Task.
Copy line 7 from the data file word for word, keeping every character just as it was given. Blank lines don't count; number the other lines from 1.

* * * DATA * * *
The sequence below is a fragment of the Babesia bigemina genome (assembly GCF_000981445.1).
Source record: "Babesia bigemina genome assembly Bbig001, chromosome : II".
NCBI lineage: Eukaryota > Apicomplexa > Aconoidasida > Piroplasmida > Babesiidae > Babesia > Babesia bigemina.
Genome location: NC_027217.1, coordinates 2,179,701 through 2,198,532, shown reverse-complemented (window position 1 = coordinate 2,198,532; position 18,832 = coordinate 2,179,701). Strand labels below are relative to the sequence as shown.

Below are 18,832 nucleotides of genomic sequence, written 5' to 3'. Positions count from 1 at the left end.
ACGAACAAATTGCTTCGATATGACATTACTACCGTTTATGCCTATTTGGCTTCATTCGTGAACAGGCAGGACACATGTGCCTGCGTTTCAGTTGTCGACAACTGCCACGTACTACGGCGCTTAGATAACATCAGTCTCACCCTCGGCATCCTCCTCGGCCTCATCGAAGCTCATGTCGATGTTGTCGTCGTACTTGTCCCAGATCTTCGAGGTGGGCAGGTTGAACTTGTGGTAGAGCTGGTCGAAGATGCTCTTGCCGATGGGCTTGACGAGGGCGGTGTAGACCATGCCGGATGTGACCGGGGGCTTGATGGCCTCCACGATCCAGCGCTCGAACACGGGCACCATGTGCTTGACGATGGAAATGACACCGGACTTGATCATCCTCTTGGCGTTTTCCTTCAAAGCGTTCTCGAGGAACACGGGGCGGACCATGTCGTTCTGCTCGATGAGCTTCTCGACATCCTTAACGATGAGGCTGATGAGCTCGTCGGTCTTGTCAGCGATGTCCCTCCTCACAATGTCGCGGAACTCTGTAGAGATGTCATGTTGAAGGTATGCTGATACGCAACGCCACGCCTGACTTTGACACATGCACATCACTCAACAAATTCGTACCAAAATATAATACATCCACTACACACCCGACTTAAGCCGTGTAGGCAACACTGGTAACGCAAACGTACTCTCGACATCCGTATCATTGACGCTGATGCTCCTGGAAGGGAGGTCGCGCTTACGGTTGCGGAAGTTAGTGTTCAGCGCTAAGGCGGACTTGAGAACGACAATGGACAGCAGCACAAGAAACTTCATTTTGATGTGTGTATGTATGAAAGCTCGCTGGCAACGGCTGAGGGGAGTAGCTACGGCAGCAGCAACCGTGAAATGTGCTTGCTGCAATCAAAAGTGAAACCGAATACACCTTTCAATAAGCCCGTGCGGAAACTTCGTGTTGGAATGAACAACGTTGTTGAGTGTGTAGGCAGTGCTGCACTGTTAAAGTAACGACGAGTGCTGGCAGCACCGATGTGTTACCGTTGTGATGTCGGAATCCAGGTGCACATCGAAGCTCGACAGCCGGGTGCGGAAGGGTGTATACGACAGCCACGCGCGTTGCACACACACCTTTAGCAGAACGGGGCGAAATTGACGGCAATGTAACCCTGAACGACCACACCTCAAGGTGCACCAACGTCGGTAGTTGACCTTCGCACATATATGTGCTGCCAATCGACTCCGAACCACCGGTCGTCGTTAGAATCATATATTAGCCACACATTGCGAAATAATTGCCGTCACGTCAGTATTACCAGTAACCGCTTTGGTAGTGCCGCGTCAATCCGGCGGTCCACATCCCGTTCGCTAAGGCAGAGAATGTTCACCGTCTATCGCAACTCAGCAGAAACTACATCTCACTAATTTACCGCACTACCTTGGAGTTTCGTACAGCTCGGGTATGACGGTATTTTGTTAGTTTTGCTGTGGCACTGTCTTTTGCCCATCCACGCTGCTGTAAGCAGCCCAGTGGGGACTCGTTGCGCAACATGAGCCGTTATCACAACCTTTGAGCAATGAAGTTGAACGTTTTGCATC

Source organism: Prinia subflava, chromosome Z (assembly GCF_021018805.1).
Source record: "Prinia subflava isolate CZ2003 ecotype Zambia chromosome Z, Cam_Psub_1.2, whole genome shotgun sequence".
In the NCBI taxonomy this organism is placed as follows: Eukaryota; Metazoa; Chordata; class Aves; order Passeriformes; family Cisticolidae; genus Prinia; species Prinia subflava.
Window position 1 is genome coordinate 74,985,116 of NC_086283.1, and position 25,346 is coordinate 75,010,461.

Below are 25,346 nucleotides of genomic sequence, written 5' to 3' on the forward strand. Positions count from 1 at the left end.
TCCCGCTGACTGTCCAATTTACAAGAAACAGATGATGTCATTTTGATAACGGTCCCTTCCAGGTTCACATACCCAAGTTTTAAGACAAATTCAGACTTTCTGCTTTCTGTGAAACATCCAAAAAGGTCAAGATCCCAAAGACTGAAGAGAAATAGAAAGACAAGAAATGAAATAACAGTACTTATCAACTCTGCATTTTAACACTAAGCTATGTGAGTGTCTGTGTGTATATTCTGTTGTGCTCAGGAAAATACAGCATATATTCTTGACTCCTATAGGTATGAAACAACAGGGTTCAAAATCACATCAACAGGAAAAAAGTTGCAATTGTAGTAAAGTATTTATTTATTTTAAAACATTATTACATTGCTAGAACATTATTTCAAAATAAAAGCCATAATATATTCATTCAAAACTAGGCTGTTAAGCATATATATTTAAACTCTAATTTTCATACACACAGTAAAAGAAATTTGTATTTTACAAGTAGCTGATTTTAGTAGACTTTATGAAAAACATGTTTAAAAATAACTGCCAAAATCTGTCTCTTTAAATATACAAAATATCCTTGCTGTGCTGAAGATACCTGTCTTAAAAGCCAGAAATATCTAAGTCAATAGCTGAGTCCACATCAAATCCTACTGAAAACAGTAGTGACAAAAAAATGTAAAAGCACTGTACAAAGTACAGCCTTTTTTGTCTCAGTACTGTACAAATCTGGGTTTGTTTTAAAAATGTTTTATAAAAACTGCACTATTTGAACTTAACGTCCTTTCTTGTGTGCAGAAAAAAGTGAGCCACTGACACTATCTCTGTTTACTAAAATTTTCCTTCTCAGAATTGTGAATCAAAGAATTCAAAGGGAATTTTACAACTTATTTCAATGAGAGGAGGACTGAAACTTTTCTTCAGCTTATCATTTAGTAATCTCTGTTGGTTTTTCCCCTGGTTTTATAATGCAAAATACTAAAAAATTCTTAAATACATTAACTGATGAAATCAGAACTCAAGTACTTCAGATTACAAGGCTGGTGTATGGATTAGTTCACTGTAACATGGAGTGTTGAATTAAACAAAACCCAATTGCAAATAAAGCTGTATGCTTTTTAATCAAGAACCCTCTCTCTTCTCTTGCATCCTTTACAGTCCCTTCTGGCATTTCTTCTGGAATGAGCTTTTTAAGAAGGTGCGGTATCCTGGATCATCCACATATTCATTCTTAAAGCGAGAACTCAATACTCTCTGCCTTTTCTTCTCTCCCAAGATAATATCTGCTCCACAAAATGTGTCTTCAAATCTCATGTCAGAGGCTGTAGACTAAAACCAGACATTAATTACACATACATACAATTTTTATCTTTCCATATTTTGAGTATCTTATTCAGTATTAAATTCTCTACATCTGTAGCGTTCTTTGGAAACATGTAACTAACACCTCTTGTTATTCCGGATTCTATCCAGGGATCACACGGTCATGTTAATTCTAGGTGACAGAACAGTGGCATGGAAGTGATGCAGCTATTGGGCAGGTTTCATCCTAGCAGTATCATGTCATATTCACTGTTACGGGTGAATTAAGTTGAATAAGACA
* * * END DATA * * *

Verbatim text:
Source organism: Prinia subflava, chromosome Z (assembly GCF_021018805.1).